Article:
Apple Officially Launches Apple Arcade Game Subscription Service

Janko Roettgers

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Apple officially cut the ribbon for its new game subscription service Thursday: Priced $4.99 per month, Apple Arcade offers unlimited access to over 100 exclusive games. Apple Arcade was released alongside iOS 13, the latest version of Apple’s mobile operating system.

Some of the titles available through the subscription package include “Lego Brawls” from Lego / Red Games, “Sayonara Wild Hearts” from Annapurna Interactive, “Assemble With Care” from Ustwo Games, “Frogger in Toy Town” from Konami and “Rayman Mini” from Ubisoft.

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Games will be playable across iPhone, iPad, Apple TV and Macs, but users of bigger screens will have to wait a little longer: The service will launch on iPadOS and tvOS on September 30, and come to MacOS in October. New users will be able to test Apple Arcade for free for 30 days.

It’s worth noting that Apple’s exclusivity is in some cases limited to mobile gaming: “Sayonara Wild Hearts” for instance was released for Playstation 4 and Nintendo Switch on Thursday as well.

Apple had first announced Apple Arcade at a services-focused event in March, and revealed pricing and other launch details when it introduced the new iPhone 11 earlier this month. The company actually began testing Apple Arcade with users of the iOS 13 public beta a few days ago.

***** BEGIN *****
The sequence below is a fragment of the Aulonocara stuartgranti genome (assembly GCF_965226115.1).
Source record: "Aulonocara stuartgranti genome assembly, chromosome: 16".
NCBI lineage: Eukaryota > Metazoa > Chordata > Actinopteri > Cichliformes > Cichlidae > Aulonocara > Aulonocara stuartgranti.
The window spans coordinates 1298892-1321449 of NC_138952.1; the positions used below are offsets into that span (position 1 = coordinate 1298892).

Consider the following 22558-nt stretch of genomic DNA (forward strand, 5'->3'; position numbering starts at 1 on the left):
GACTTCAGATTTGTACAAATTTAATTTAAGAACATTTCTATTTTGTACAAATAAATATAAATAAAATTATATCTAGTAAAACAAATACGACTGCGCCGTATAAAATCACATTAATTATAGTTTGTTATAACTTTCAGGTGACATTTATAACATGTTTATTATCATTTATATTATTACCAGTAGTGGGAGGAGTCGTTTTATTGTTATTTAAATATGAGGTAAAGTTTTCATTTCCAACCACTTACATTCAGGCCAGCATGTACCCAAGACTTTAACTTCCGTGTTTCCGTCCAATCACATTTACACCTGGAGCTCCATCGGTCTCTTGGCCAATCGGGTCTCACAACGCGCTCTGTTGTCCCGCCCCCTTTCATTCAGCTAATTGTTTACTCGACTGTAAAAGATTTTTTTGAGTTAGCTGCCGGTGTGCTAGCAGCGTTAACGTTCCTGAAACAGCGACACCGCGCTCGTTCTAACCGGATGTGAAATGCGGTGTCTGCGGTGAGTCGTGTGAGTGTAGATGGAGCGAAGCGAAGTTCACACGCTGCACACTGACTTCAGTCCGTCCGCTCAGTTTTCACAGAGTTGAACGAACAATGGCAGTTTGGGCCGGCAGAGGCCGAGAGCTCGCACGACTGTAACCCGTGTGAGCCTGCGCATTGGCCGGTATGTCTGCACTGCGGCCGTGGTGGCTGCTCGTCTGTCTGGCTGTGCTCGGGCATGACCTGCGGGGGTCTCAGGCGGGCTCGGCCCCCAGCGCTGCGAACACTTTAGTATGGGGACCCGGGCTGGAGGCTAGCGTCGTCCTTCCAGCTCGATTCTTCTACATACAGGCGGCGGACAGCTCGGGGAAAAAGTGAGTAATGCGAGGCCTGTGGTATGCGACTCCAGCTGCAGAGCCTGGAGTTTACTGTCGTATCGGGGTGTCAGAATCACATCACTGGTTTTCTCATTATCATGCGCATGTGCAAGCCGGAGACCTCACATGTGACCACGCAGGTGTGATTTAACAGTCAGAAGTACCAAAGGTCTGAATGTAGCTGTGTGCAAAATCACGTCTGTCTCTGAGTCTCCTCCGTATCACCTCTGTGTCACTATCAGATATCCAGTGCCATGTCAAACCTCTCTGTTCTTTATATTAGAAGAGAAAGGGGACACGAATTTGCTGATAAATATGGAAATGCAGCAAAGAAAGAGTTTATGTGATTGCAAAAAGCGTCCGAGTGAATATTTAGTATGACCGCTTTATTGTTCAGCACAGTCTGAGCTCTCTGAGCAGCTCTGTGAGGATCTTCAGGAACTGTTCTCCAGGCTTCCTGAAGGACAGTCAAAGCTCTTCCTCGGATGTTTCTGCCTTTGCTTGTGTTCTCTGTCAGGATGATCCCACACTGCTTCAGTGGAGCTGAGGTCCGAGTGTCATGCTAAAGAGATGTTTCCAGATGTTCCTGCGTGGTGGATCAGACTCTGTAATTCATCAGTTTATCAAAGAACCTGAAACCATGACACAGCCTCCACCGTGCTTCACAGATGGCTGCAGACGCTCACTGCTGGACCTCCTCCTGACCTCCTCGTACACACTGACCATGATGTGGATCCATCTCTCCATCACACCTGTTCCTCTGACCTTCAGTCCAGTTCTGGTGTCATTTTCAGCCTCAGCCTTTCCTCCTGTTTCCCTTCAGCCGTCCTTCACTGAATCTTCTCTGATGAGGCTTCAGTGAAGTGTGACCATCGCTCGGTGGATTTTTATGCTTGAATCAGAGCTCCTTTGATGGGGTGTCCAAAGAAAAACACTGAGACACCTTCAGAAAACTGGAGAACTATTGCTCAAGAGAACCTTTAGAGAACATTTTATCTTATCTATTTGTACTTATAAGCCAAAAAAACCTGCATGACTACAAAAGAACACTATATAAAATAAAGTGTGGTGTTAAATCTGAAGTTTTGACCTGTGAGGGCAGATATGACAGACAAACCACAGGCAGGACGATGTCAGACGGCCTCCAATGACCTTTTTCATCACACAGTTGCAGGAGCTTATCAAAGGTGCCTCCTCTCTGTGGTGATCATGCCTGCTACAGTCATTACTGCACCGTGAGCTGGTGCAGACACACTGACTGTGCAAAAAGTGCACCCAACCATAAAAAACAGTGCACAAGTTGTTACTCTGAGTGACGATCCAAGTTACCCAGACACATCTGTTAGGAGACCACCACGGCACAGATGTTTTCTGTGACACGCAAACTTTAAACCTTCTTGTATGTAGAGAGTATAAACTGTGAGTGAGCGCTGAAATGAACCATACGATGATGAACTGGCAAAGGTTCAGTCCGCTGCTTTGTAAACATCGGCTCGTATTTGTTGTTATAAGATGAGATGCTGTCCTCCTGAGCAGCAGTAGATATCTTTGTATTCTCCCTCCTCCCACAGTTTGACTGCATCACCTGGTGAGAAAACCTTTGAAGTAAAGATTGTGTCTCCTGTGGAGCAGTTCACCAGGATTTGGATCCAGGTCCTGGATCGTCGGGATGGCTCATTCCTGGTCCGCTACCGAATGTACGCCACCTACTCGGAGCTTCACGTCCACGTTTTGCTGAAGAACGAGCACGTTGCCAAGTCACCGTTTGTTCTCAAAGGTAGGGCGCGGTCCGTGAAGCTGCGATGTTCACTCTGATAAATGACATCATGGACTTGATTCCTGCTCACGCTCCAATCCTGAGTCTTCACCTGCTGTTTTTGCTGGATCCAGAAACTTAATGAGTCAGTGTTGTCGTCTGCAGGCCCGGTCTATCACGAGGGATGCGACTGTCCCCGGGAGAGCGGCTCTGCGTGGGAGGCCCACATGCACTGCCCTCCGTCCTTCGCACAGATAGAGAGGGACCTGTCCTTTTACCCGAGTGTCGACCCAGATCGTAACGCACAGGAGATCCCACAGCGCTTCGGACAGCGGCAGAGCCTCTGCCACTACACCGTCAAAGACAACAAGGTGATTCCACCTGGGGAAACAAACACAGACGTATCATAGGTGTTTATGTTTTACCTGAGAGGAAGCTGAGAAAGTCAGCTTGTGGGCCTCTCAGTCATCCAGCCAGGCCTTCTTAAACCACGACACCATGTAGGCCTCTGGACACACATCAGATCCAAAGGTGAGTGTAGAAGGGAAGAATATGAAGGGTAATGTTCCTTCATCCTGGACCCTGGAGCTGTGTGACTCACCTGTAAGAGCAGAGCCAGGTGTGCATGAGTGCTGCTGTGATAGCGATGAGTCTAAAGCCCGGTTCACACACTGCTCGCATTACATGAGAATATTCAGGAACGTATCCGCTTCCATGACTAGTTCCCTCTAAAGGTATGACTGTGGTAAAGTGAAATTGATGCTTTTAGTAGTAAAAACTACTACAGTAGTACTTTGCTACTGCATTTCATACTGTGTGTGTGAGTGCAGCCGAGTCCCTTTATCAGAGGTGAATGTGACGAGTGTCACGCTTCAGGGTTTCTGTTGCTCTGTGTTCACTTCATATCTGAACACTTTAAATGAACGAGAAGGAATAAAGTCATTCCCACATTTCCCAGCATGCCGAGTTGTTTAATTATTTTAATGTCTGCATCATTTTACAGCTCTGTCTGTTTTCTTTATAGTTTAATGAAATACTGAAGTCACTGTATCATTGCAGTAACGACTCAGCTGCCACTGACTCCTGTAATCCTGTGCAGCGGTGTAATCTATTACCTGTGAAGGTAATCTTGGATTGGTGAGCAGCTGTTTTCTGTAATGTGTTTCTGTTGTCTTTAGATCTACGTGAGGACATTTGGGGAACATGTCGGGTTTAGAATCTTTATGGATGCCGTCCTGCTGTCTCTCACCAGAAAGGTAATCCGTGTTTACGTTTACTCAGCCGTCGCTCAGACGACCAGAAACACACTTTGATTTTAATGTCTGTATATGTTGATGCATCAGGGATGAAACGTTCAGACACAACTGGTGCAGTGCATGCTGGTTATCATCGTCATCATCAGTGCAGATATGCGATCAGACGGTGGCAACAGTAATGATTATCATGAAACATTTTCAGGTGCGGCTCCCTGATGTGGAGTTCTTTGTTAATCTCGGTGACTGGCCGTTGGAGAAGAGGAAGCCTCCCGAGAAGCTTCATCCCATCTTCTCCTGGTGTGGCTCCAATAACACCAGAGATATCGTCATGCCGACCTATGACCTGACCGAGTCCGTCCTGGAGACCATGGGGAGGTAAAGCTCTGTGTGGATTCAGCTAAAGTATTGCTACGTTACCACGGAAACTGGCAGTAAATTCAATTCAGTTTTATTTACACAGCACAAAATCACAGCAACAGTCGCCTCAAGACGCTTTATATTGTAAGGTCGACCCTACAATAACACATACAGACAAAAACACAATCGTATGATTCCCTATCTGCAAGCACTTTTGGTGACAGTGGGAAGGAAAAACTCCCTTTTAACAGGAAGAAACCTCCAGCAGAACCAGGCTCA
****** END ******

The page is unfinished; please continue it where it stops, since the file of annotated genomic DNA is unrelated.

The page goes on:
Initial reactions to the service were largely positive, with users both praising the quality of the included games as well as the fact that all of the titles are available without ads and in-app payments.


With this focus on subscriptions over in-app payments and other free-to-play monetization schemes, Apple Arcade could have a significant impact on the video game industry as a whole. Driven by the success of free-to-play games like “Candy Crush” and “Fortnite,” much of the industry has embraced in-app payments as a means of monetization.

However, that strategy hasn’t always gone over well with players. Loot boxes in particular, which give users access to randomized virtual items for a fee, have been controversial, and compared to gambling. Just this week, a survey revealed that half of gamers have regretted spending money on loot boxes.

 

 

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